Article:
Deaf Friendly Worship: Huntsville UMC Hosts SCJ Congress
By Roy Maynard
Huntsville FUMC is preparing to host the South Central Jurisdiction United Methodist Congress of the Deaf. Members of the multi-state region will head to Huntsville in July to learn about ministry for the deaf and hard of hearing, which has been a high priority for the church for the past nine years.
The purpose of the upcoming congress is to raise awareness about Deaf ministries and learn how we as a church can make the deaf and hard of hearing feel welcome at church. According to research, only 2 percent of Deaf people attend church. Even in The United Methodist Church, which has a denomination-wide Deaf ministries committee, only a tiny minority of congregations are intentional about welcoming the Deaf to worship and other activities.
Plans for the three-day conference include a keynote from Tim Smith, a deaf evangelist and pastor. Participants will also gather for workshops, group learning, meals and worship.
“It’s a good way to communicate what’s happening,” Sandy Braken said. “It’s a way to come and see what we can do for the Methodist deaf.”
Helping the deaf and hard of hearing feel welcome in the church has been close to her heart since she met Leslie Michaelson. They became fast friends at another church. Braken was inspired to learn American Sign Language (ASL) after learning that Michaelson was hard of hearing.
Together, the women founded the deaf and hard of hearing ministry at FUMC, which provides signing for Sunday morning worship services.
The Rev. Ellen Willett recalls when Michaelson first approached her with the idea. “Because Leslie is deaf and hard of hearing, she opened all kinds of doors for us,” Willett said. “When God lays something on her heart, she runs with it. So that’s where we started, just with signing during service.”
She explained that traditionally ministry is spoken. “It’s hymns, services, preaching; it’s just all oral,” she said.
After adding signing to the sermons, the church started offering ASL classes during its Wednesday Night Live Programs. The course, free and open to the public, offers vocabulary skills and insight into deaf culture.
Then, the ministry developed into the FUMC Signing Choir, which perform songs, hymns and carols in sign language. All ages are welcome. No signing experience is necessary.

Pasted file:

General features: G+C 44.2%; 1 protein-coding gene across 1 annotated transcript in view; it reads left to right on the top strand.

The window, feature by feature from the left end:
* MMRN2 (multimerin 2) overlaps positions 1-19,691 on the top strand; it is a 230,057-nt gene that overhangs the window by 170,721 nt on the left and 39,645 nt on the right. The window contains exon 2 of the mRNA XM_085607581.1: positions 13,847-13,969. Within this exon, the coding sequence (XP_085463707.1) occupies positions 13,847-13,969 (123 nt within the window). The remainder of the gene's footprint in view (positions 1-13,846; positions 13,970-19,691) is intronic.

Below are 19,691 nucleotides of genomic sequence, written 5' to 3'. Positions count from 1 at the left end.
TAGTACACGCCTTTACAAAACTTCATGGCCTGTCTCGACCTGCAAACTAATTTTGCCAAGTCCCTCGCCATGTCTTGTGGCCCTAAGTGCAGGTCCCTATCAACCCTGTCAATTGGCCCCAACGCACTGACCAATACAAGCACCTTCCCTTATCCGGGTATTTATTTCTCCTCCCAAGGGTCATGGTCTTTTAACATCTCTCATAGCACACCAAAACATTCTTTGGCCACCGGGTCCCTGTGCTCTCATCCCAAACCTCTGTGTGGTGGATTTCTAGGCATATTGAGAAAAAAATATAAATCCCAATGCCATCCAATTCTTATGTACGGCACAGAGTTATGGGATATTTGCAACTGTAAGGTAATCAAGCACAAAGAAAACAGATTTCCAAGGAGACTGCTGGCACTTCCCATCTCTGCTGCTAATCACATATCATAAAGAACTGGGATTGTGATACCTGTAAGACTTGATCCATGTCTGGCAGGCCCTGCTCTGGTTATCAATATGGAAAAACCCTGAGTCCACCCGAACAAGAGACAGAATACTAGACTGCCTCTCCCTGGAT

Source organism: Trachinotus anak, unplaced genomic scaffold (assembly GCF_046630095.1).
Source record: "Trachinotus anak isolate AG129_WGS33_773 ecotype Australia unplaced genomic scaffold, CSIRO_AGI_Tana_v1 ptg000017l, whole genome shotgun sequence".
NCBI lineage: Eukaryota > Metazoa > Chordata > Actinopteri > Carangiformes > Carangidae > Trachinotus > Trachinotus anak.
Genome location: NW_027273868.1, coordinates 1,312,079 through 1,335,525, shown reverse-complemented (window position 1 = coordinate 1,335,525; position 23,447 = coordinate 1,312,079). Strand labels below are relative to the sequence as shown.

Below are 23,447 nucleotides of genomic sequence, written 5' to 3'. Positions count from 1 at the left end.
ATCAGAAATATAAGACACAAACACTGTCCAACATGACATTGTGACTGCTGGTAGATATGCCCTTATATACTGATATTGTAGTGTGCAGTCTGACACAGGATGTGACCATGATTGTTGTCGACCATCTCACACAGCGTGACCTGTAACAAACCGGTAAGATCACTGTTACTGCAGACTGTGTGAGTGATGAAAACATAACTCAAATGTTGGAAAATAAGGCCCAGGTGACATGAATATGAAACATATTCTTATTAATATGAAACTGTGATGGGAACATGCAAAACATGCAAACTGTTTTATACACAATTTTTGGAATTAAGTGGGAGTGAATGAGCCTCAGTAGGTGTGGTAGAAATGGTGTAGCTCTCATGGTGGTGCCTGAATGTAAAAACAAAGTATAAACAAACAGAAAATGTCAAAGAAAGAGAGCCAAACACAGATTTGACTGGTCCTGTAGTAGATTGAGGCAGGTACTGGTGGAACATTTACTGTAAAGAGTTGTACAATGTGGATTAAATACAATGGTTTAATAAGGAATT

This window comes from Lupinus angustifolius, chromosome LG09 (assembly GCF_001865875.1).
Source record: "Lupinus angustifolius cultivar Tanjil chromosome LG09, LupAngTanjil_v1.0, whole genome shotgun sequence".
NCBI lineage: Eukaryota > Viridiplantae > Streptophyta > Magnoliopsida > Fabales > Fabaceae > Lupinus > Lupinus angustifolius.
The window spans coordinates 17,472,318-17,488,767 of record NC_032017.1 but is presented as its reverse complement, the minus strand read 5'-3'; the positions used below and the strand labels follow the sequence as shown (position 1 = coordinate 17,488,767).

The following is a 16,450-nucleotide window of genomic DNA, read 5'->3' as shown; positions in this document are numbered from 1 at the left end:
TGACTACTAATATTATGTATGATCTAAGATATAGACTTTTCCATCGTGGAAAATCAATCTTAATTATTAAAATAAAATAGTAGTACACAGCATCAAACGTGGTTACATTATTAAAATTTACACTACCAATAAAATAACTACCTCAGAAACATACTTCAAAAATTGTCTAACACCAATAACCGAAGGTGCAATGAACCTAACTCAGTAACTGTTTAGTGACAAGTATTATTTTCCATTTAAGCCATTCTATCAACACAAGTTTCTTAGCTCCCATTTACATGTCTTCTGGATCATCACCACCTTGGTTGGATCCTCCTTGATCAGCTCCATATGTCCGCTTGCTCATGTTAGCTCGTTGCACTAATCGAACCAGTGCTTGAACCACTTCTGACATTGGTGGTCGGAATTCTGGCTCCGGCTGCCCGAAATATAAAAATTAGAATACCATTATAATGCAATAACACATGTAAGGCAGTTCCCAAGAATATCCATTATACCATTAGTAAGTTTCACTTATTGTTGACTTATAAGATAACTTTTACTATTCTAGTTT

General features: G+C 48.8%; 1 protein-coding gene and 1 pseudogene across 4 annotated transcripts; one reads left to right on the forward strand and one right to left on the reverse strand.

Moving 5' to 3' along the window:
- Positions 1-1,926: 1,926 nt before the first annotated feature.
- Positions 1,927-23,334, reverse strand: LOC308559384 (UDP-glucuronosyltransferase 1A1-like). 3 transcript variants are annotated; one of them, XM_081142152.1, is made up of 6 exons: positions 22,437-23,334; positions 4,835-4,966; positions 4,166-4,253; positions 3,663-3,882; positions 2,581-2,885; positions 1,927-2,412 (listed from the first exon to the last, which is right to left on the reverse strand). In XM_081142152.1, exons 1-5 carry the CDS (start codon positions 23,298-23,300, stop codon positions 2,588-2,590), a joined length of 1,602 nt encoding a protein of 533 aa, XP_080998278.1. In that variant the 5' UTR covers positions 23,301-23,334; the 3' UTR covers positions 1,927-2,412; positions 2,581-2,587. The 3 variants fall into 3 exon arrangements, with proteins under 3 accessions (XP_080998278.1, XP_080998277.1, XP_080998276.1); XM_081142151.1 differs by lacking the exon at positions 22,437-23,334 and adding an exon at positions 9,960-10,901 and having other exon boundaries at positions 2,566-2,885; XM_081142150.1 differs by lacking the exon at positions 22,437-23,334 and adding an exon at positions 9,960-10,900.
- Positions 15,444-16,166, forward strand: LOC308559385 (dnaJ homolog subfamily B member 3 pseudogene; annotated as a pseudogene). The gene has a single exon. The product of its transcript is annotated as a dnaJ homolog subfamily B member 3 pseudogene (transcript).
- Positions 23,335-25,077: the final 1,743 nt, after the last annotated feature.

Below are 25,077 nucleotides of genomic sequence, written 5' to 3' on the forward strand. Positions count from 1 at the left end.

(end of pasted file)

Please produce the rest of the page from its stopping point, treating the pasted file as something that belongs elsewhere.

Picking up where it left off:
Willett explained that Braken and Michaelson wanted to expand the ministry to the community. So the church funded both women to train as members of the area’s search and rescue crew.
The community has become aware of the church’s offerings, Willett said. If someone is deaf or hard of hearing at a shelter, they will call FUMC for help. When deaf individuals were in the prison, guards signed up for the church’s ASL classes.
“It was such a benefit for them,” Willett said. “And what a benefit for those who are incarcerated to have someone who understands them.”
At the upcoming conference, Willett said that churches from all around will see what Huntsville FUMC provides. Signing at weekly services also helps raise awareness of the deaf community locally, she added.
Michaelson has been key to making it all happen. “If you’ve got a Leslie Michaelson in your court, you’re a winner,” Willett said. “Leslie is a great planner. She has a service heart that pours out to the community.”
Bracken agreed. “Leslie is truly the heart and soul of this ministry,” she said. “We want the deaf community to have access to God’s love. It’s really just for that spiritual connection and understanding of what God’s love can do with you, how he can walk with you.”
During the services, Bracken will often sign the sermons, and Michaelson covers the songs. “It’s blossomed from there,” Bracken said. “We’re so blessed to have it in our community and our church.”
For more information, visit www.huntsvillefumc.org/deaf-and-hard-of-hearing-ministry.
For more information about the upcoming congress, go to: https://www.umcd.org/newsscj/index.html